AuthorMuresan, Mariana
  1. Introduction

    Fifty years ago, the Value Added Tax (VAT) was rarely heard outside of France and some specialized handbooks. Nowadays, it is found in over 130 countries where it commonly raises 20% or more of all tax revenues. Widely adopted in sub-Saharan Africa and elsewhere, it has been the centerpiece of the tax reform in many developing countries. By any standards, the rise of the VAT has been the most significant development in tax policy and administration of recent decades.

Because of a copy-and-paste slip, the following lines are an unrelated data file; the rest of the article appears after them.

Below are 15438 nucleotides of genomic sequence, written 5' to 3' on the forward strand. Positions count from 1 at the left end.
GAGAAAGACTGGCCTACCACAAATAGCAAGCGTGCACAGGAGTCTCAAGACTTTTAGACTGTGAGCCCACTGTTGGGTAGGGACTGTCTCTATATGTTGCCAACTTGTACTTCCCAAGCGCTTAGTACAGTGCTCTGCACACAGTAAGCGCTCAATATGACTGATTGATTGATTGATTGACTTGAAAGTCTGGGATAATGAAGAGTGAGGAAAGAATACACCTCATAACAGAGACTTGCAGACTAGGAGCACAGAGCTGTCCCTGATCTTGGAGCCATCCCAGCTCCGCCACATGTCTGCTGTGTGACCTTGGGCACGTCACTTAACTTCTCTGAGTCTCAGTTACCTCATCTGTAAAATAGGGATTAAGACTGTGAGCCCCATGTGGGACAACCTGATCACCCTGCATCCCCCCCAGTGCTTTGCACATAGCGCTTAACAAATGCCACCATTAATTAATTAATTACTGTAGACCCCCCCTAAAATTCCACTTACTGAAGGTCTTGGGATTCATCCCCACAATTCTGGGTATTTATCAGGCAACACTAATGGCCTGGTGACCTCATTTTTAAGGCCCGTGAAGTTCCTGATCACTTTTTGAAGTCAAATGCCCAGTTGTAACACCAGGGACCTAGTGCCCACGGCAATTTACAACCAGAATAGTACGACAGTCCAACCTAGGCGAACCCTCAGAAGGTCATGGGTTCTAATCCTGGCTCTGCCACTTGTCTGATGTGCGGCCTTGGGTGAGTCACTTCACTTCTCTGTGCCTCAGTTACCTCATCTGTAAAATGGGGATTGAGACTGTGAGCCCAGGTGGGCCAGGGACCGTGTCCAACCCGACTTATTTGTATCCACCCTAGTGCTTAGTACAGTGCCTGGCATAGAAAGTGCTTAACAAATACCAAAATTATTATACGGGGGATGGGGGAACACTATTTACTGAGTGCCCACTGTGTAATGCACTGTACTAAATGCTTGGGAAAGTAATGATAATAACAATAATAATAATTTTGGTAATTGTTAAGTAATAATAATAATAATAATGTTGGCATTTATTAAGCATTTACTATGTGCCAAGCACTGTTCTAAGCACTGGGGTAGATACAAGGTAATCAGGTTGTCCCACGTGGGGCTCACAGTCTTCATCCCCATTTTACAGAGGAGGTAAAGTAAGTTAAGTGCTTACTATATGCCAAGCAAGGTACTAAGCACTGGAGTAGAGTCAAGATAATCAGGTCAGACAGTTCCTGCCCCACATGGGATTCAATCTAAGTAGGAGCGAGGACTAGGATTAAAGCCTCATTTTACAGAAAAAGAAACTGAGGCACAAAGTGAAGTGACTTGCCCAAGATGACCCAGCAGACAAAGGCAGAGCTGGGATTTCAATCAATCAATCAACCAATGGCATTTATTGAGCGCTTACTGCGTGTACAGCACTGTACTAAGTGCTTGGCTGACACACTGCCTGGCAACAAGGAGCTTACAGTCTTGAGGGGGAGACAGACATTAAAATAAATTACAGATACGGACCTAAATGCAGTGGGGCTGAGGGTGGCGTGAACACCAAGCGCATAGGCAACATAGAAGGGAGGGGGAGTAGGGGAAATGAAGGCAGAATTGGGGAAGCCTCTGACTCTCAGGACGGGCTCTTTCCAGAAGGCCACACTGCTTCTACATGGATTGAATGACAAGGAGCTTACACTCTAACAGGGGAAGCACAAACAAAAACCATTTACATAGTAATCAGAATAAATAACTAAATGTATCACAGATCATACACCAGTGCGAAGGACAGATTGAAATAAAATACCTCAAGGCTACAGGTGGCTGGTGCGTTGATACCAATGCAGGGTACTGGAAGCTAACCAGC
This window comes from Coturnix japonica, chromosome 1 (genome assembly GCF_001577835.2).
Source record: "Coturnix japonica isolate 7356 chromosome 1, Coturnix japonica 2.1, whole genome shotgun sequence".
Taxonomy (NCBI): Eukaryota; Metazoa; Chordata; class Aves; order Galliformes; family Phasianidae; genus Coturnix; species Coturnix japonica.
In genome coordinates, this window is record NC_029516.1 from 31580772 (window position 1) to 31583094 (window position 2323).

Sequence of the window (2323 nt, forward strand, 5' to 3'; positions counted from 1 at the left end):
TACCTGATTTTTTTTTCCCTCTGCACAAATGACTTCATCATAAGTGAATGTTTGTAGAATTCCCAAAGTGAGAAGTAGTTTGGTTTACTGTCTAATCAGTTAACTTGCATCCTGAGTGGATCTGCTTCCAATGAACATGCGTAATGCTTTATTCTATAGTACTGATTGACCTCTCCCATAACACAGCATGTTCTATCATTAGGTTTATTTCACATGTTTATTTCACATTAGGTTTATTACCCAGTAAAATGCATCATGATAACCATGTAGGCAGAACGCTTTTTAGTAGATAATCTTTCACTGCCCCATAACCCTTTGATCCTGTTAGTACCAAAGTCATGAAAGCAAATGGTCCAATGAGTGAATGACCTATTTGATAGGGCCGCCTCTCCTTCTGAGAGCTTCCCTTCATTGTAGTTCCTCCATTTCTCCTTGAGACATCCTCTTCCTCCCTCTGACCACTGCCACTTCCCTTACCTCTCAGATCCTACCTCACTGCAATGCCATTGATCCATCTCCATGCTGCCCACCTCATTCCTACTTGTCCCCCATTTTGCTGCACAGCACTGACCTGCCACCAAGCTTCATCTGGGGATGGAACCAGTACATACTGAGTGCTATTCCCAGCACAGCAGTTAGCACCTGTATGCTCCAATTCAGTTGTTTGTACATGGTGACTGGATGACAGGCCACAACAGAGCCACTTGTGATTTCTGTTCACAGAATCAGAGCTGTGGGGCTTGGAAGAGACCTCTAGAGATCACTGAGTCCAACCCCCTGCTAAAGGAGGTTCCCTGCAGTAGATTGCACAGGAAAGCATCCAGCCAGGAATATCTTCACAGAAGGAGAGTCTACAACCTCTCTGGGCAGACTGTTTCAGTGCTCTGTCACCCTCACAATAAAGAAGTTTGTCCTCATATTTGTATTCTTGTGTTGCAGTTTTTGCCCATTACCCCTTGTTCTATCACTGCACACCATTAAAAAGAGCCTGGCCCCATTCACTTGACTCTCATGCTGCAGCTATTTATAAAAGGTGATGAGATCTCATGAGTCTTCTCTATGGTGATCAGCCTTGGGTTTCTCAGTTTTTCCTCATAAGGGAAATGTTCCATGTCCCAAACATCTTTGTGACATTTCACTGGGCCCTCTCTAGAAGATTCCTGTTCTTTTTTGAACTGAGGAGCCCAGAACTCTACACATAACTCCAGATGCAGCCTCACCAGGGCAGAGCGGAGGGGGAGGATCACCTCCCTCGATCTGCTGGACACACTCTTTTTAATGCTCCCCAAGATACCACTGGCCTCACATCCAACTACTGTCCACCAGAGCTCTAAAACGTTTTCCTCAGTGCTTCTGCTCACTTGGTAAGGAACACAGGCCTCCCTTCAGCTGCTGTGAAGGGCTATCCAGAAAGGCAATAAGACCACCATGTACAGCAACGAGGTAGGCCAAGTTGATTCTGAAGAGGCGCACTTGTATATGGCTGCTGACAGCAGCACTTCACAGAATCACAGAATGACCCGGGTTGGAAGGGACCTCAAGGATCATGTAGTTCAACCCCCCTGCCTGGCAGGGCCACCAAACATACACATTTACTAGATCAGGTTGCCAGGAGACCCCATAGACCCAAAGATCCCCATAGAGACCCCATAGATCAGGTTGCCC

Since the 1960s, VAT systems have been progressively adopted around the world. The majority of VAT regimes are characterized by a consumption tax base with multiple tax rates, multiple exemptions, and the credit method of tax liability calculation. These VAT characteristics have been incorporated in a number of studies on the incidence and economic effects of VAT. However, three important VAT characteristics have yet to be formalized in applied VAT research: multi production, legislated differences in exemption status, and industry-specific differences in the refund ability of VAT paid on inputs to production and investment. The need for careful and detailed treatment of these VAT characteristics is particularly important in disaggregated general equilibrium models. These models are recognized as well suited for the analysis of the efficiency effects of tax policies. The modeling of VAT within a general equilibrium framework raises a fourth issue not yet addressed in the VAT modeling literature. Even in highly disaggregated models, commodity and industrial definitions are, by necessity, aggregates of hundreds of commodities and industries, each with the possibility of distinct tax rates and exemptions under the relevant VAT statutes. Previous studies have assumed that a commodity is either exempt or taxed.